To evaluate the role of needle placement in determining accuracy and to establish criteria for clinical decision making, we used aspiration cytology to diagnose 49 palpable breast masses in patients undergoing excisional biopsy. Closed cytology, obtained by percutaneous aspiration, and open cytology, obtained by aspiration of the excised mass, were compared with histology. Nineteen (39%) of the breast masses were carcinoma. Unsatisfactory cytologic findings were frequent after both closed (37%) and open (24%) aspiration. Most of these aspirates were from mammary dysplasia, suggesting that acellularity rather than needle placement was responsible. Closed aspiration was falsely negative in one patient and falsely suggestive of cancer in five. If atypical, suspicious or malignant cytologic findings were considered to be carcinoma; closed cytology had high sensitivity (94%), low specificity (64%), and a false positive fraction of 36%. The positive predictive value was 76% and the negative predictive value 90%. Accuracy was 81%. If only suspicious or malignant results were considered positive, specificity and positive predictive value increased at the expense of sensitivity and negative predictive value but accuracy did not change. Even with optimal needle placement (open aspiration), accuracy of aspiration cytology was less than 90%.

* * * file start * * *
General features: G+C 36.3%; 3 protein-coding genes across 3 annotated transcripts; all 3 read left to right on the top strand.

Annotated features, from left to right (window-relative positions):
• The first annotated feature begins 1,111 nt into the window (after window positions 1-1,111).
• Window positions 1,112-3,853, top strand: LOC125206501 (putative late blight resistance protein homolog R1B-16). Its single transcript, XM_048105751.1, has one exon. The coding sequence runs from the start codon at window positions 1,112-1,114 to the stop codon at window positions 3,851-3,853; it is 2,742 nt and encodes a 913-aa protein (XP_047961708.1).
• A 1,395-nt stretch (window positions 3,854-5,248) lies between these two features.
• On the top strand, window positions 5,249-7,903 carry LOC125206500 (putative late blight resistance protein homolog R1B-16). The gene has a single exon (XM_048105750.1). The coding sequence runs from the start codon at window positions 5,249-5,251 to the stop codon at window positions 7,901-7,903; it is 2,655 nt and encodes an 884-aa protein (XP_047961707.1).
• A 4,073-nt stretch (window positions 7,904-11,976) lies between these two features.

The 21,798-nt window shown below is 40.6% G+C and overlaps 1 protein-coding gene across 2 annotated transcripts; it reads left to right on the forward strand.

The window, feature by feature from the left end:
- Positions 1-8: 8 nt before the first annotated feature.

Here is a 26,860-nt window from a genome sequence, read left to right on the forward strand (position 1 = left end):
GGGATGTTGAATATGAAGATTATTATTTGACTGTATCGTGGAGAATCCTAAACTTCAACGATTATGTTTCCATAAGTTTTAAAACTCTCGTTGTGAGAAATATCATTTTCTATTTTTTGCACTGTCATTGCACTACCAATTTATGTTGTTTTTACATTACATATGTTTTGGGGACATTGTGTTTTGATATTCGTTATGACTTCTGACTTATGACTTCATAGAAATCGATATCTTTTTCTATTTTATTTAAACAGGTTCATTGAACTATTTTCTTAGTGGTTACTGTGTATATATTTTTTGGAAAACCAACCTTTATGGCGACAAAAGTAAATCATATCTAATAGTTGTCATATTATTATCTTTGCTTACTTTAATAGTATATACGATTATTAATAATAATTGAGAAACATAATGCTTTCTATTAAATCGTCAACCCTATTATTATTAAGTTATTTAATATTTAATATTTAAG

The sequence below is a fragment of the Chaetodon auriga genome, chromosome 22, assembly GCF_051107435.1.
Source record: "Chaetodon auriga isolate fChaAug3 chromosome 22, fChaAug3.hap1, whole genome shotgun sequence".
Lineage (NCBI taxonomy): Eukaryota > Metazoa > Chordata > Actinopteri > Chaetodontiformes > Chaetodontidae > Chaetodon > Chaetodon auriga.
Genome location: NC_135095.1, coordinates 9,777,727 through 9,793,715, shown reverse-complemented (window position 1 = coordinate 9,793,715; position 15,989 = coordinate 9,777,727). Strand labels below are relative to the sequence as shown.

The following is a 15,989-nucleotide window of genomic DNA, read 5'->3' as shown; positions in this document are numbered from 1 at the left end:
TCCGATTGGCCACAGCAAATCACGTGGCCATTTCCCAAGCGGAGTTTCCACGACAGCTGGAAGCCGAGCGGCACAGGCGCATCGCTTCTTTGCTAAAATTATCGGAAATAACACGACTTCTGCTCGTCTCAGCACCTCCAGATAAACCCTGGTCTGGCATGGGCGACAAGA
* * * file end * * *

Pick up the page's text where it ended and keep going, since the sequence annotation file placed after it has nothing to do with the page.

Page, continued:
|Original language||English (US)|
|Number of pages||9|
|State||Published - Oct 1984|
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